Marketing is more than just a relatively fun business profession. By earning a degree and getting into this field, you could set yourself up for a secure and lucrative marketing career.
But is a marketing degree actually worth it? Will the hard work you put in pay off in terms of a good job and salary?
I’m a firm believer in the career-defining value of a marketing qualification, whether that’s an associate’s degree, bachelor degree or masters of marketing. People are often unaware of just how critical marketing is to the success of a business or any organisation. Good jobs are always there for skilled marketers.
Here are the top 5 reasons why, if you have the academic ability, getting a marketing degree is worth it.
1. Enter an In-Demand Business Discipline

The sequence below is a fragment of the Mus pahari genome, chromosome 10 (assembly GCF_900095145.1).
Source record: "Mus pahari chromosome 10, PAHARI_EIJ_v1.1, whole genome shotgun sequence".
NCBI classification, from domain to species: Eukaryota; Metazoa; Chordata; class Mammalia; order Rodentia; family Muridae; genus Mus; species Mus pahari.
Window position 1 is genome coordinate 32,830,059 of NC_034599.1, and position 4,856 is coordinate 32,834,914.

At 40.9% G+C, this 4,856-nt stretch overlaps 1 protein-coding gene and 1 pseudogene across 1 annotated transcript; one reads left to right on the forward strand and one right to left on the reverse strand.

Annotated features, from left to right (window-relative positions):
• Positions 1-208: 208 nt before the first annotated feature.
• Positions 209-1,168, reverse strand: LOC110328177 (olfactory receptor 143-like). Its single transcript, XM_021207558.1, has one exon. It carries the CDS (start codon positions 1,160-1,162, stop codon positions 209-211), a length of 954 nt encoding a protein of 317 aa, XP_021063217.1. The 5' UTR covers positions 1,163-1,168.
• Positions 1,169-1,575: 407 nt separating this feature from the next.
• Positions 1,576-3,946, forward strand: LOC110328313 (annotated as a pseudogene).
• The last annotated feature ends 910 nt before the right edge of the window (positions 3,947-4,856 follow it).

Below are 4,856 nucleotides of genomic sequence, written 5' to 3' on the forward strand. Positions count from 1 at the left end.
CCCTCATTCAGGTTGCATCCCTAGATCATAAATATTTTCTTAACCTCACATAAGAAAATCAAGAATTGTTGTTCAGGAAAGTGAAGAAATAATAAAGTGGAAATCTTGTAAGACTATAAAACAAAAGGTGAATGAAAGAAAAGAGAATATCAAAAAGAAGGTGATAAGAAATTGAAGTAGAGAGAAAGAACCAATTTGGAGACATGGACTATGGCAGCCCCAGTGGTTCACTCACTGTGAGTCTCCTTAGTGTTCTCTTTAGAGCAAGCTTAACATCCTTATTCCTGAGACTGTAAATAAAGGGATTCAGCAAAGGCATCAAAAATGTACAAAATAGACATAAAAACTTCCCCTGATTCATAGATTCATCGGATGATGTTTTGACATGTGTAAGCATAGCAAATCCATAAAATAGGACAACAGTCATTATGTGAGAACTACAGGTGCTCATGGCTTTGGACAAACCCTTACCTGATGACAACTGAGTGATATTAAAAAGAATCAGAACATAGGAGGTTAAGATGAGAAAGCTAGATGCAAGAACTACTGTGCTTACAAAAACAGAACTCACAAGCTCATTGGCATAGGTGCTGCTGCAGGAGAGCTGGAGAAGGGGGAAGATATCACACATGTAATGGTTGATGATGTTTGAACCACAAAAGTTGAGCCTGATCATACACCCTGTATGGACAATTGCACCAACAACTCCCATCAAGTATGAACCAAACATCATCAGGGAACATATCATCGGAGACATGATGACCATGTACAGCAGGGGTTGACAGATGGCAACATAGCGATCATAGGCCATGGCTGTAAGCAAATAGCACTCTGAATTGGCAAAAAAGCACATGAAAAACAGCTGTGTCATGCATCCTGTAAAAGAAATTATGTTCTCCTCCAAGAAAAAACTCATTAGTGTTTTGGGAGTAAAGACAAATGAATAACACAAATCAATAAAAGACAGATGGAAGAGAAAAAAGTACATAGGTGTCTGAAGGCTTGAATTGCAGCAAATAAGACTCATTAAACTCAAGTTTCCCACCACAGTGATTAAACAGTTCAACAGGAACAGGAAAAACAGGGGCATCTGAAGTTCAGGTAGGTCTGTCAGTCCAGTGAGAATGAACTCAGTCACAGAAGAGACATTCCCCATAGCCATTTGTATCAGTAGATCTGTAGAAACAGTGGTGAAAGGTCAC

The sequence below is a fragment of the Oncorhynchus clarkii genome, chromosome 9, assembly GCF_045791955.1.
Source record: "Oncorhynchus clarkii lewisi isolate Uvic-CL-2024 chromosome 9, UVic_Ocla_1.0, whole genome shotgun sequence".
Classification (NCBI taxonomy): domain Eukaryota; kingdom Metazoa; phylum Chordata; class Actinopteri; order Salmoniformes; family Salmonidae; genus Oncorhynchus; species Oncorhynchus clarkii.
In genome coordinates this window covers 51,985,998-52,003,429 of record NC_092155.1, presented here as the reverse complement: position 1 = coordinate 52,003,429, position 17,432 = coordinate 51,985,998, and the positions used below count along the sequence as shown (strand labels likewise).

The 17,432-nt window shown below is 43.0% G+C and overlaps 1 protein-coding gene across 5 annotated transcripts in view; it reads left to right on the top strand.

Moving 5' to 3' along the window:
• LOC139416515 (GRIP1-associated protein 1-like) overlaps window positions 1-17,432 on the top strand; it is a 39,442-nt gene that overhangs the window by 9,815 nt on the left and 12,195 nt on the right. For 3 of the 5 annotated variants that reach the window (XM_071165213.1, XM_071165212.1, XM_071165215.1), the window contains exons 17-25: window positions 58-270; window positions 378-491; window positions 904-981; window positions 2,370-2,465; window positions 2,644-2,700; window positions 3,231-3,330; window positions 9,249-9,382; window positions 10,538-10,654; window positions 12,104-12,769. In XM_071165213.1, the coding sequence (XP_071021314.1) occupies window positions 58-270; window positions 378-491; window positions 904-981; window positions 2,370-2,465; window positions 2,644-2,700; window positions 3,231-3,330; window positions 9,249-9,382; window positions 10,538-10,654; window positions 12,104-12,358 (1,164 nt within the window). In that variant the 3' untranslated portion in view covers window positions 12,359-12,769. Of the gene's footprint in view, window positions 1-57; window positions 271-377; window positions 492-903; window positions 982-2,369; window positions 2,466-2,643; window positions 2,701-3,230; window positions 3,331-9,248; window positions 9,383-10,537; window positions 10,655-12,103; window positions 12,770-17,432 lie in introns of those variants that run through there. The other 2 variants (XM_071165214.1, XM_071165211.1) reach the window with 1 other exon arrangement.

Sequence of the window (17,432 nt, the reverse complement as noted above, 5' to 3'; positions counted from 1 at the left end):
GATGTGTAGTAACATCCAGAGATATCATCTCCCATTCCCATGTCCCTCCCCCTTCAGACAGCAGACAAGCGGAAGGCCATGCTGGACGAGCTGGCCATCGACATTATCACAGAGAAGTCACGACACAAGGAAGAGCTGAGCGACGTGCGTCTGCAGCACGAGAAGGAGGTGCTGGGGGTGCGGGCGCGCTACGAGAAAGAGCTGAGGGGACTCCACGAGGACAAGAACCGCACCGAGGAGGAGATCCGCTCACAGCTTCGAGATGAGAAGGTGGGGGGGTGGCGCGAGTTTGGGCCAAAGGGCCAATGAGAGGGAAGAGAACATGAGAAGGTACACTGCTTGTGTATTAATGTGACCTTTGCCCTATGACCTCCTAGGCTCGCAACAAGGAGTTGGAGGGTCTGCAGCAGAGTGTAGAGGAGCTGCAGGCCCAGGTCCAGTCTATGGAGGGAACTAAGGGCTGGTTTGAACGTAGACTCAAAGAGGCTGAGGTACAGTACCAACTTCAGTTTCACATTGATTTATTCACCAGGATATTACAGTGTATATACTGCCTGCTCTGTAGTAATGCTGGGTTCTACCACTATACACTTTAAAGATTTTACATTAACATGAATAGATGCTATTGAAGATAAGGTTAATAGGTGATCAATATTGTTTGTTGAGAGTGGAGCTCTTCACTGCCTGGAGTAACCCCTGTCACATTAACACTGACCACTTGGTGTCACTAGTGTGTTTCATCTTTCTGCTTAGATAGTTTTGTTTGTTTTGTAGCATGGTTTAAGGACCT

A degree in marketing provides an excellent opportunity to enter a sought-after field. As LinkedIn reports, marketing jobs have experienced soaring demand since early 2021, with a 63% growth in ads for these roles.
Jobs in marketing, advertising, and direct promotion also have some of the highest demand for Australian candidates – roughly 37% of employers plan to increase headcount this year.
While the recent surge in marketing roles complements a global rebound in consumer activity, strong employer demand is a general theme. So long as companies sell services or products, marketers and public relations managers will be vital to reach old and new customers.
So, if you’re looking for a future-proof role with long-term prospects, an undergraduate degree or masters in marketing can be ideal for you.
2. Learn the Latest Marketing Skills and Technologies